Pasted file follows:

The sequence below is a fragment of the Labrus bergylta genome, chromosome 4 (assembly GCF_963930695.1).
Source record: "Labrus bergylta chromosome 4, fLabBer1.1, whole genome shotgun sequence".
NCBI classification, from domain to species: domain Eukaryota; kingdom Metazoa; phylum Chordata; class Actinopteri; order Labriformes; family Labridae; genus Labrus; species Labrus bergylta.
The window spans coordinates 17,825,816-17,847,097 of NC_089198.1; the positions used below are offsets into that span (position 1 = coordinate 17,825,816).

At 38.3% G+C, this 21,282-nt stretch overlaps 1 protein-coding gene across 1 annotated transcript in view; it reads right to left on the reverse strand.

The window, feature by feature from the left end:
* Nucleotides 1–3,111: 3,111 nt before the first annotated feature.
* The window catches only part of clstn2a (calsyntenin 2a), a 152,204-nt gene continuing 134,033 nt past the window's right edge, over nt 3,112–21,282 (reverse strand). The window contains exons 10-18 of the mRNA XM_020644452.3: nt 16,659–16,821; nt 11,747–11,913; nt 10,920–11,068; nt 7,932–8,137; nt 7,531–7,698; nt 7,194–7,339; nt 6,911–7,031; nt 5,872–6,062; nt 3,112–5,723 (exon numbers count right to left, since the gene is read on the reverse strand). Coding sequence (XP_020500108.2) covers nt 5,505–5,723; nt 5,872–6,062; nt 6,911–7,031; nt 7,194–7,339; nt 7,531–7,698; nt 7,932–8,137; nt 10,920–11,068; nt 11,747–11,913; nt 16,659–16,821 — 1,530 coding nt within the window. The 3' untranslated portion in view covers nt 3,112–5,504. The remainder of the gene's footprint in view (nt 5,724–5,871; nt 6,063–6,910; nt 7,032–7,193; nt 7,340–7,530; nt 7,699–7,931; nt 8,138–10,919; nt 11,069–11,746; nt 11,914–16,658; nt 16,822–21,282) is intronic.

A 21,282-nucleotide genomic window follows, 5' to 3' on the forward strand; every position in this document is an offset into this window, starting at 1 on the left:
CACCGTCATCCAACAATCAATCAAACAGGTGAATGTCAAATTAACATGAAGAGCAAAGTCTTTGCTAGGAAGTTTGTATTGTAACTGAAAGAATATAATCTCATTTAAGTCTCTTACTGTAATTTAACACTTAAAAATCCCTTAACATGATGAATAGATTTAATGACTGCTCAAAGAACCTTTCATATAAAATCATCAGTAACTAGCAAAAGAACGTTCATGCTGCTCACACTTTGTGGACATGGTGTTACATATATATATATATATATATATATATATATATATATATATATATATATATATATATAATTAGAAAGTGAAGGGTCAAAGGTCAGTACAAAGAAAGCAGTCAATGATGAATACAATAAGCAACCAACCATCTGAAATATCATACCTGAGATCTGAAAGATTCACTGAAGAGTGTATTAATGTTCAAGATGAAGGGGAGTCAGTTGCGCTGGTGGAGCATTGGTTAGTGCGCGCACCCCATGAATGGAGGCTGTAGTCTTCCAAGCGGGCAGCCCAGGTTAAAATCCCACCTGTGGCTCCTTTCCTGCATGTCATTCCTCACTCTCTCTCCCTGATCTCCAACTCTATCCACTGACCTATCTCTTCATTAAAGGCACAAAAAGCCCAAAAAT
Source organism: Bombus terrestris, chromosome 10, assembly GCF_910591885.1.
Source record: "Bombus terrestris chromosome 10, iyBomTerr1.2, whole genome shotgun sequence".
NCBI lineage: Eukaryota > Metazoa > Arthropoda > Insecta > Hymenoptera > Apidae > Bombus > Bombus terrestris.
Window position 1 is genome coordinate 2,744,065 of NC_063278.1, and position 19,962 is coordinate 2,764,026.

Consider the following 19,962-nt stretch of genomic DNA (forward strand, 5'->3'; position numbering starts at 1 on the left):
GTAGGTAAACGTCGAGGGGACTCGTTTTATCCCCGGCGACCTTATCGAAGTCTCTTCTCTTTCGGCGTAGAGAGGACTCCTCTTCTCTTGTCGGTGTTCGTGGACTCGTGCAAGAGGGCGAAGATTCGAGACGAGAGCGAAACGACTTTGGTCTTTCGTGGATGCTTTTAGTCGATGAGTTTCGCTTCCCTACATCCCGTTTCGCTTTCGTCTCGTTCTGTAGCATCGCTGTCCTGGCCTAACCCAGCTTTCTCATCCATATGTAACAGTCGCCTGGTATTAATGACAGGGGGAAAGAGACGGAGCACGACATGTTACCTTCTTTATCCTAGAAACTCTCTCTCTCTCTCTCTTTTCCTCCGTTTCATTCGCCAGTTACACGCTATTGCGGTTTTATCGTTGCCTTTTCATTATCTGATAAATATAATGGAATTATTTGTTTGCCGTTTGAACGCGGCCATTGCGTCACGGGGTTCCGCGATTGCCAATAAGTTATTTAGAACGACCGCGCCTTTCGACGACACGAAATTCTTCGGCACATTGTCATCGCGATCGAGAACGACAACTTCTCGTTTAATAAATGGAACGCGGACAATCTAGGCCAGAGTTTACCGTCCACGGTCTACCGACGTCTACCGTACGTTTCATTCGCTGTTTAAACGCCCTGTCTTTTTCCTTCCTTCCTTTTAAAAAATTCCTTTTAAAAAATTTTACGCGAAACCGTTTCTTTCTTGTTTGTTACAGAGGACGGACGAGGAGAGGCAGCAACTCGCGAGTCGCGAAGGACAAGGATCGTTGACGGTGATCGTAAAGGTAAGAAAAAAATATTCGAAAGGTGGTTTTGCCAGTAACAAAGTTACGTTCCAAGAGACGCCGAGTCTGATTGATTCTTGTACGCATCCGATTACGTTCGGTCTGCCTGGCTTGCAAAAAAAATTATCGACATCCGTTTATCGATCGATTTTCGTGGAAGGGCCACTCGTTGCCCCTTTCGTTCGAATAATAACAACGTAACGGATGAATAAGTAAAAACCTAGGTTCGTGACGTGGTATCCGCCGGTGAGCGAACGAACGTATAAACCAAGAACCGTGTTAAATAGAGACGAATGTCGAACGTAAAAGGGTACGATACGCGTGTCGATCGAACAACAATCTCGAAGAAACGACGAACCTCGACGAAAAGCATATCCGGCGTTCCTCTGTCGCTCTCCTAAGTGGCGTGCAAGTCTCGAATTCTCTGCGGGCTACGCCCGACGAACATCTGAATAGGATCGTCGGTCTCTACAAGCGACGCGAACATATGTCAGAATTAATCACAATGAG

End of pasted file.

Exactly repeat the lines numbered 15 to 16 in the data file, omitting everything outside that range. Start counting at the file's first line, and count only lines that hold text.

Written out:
Consider the following 19,962-nt stretch of genomic DNA (forward strand, 5'->3'; position numbering starts at 1 on the left):
GTAGGTAAACGTCGAGGGGACTCGTTTTATCCCCGGCGACCTTATCGAAGTCTCTTCTCTTTCGGCGTAGAGAGGACTCCTCTTCTCTTGTCGGTGTTCGTGGACTCGTGCAAGAGGGCGAAGATTCGAGACGAGAGCGAAACGACTTTGGTCTTTCGTGGATGCTTTTAGTCGATGAGTTTCGCTTCCCTACATCCCGTTTCGCTTTCGTCTCGTTCTGTAGCATCGCTGTCCTGGCCTAACCCAGCTTTCTCATCCATATGTAACAGTCGCCTGGTATTAATGACAGGGGGAAAGAGACGGAGCACGACATGTTACCTTCTTTATCCTAGAAACTCTCTCTCTCTCTCTCTTTTCCTCCGTTTCATTCGCCAGTTACACGCTATTGCGGTTTTATCGTTGCCTTTTCATTATCTGATAAATATAATGGAATTATTTGTTTGCCGTTTGAACGCGGCCATTGCGTCACGGGGTTCCGCGATTGCCAATAAGTTATTTAGAACGACCGCGCCTTTCGACGACACGAAATTCTTCGGCACATTGTCATCGCGATCGAGAACGACAACTTCTCGTTTAATAAATGGAACGCGGACAATCTAGGCCAGAGTTTACCGTCCACGGTCTACCGACGTCTACCGTACGTTTCATTCGCTGTTTAAACGCCCTGTCTTTTTCCTTCCTTCCTTTTAAAAAATTCCTTTTAAAAAATTTTACGCGAAACCGTTTCTTTCTTGTTTGTTACAGAGGACGGACGAGGAGAGGCAGCAACTCGCGAGTCGCGAAGGACAAGGATCGTTGACGGTGATCGTAAAGGTAAGAAAAAAATATTCGAAAGGTGGTTTTGCCAGTAACAAAGTTACGTTCCAAGAGACGCCGAGTCTGATTGATTCTTGTACGCATCCGATTACGTTCGGTCTGCCTGGCTTGCAAAAAAAATTATCGACATCCGTTTATCGATCGATTTTCGTGGAAGGGCCACTCGTTGCCCCTTTCGTTCGAATAATAACAACGTAACGGATGAATAAGTAAAAACCTAGGTTCGTGACGTGGTATCCGCCGGTGAGCGAACGAACGTATAAACCAAGAACCGTGTTAAATAGAGACGAATGTCGAACGTAAAAGGGTACGATACGCGTGTCGATCGAACAACAATCTCGAAGAAACGACGAACCTCGACGAAAAGCATATCCGGCGTTCCTCTGTCGCTCTCCTAAGTGGCGTGCAAGTCTCGAATTCTCTGCGGGCTACGCCCGACGAACATCTGAATAGGATCGTCGGTCTCTACAAGCGACGCGAACATATGTCAGAATTAATCACAATGAG